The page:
When Feinstein showed SM a set of film clips, she generally behaved on cue, laughing at the happy clips and shouting in revulsion at the disgusting ones. But in response to ten scary film clips (including The ShiningSeven, and The Ring)… nothing. She showed no signs of terror, nor did she report any. She said that most people would probably be scared by the films but she herself felt nothing.

SM’s unusual reactions during these isolated scenarios are reflected in her day-to-day life. When Feinstein gave her an electronic handheld  “emotion diary”, she reported feeling every basic emotion other than fear. In fact, out of a range of 50 possible emotional descriptions, the one she rated most highly over 3 months was “fearless”. (It’s fascinating data, although (and Feinstein admits this) it’s unfortunate that he didn’t collect similar data from healthy individuals to compare against).

After more digging, Feinstein uncovered a history of behaviour consistent with a lack of fear. SM’s eldest son can’t remember a single instance when mom felt fear or looked like she was scared. His anecdotes even support the results of Feinstein’s pet store trip.  “Me and my brothers… see this snake on the road,” he writes. “I was like, ‘Holy cow, that’s a big snake!’ Well mom just ran over there and picked it up and brought it out of the street, put it in the grass and let it go on its way… She would always tell me how she was scared of snakes and stuff like that, but then all of a sudden she’s fearless of them. I thought that was kind of weird.”

Other events in SM’s life are less benign. Fourteen years ago, she was walking through a small park at 10pm, when a man beckoned her over to a bench. As she approached, he pulled her down stuck a knife to her throat and said, “I’m going to cut you, bitch!” SM didn’t panic; she didn’t feel afraid. Hearing a church choir sing in the distance, she confidently said, “If you’re going to kill me, you’re gonna have to go through my God’s angels first.” The man let her go and she walked (not ran) away. The next day, she returned to the same park.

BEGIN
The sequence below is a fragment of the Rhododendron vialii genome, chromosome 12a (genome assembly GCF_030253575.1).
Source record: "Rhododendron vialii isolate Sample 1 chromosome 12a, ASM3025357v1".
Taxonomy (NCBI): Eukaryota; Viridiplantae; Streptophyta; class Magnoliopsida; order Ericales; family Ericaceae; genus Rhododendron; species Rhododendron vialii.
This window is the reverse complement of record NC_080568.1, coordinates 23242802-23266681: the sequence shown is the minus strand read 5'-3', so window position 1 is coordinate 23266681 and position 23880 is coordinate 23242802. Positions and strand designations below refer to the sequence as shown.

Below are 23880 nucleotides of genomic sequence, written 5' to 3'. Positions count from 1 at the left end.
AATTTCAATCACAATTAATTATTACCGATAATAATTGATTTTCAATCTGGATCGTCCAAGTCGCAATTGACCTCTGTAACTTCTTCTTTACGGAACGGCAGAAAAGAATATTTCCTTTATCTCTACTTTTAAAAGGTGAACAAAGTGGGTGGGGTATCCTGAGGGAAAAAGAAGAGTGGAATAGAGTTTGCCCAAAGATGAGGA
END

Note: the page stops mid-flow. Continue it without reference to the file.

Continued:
These sorts of things happen to her a lot. It’s not that SM has had a cosseted life. She lives in a poor area “replete with crime, drugs and danger”. As Feinstein writes, “she has been held up at knife point and at gun point, she was once physically accosted by a woman twice her size, she was nearly killed in an act of domestic violence, and on more than one occasion she has been explicitly threatened with death.” But in most of these situations, she didn’t act with urgency or desperation, something that police reports have corroborated.

It’s not that she doesn’t understand the concept of fear; after all, she knew that other people might be scared by the films she saw. However, she has a lot of problems with detecting danger. In a previous study, the team showed that she has no personal bubble. She’ll happily stand a foot away from complete strangers, far closer than most people would be comfortable with (even though, again, she understands the concept of personal space). It’s no surprise that she gets herself into a lot of difficult situations.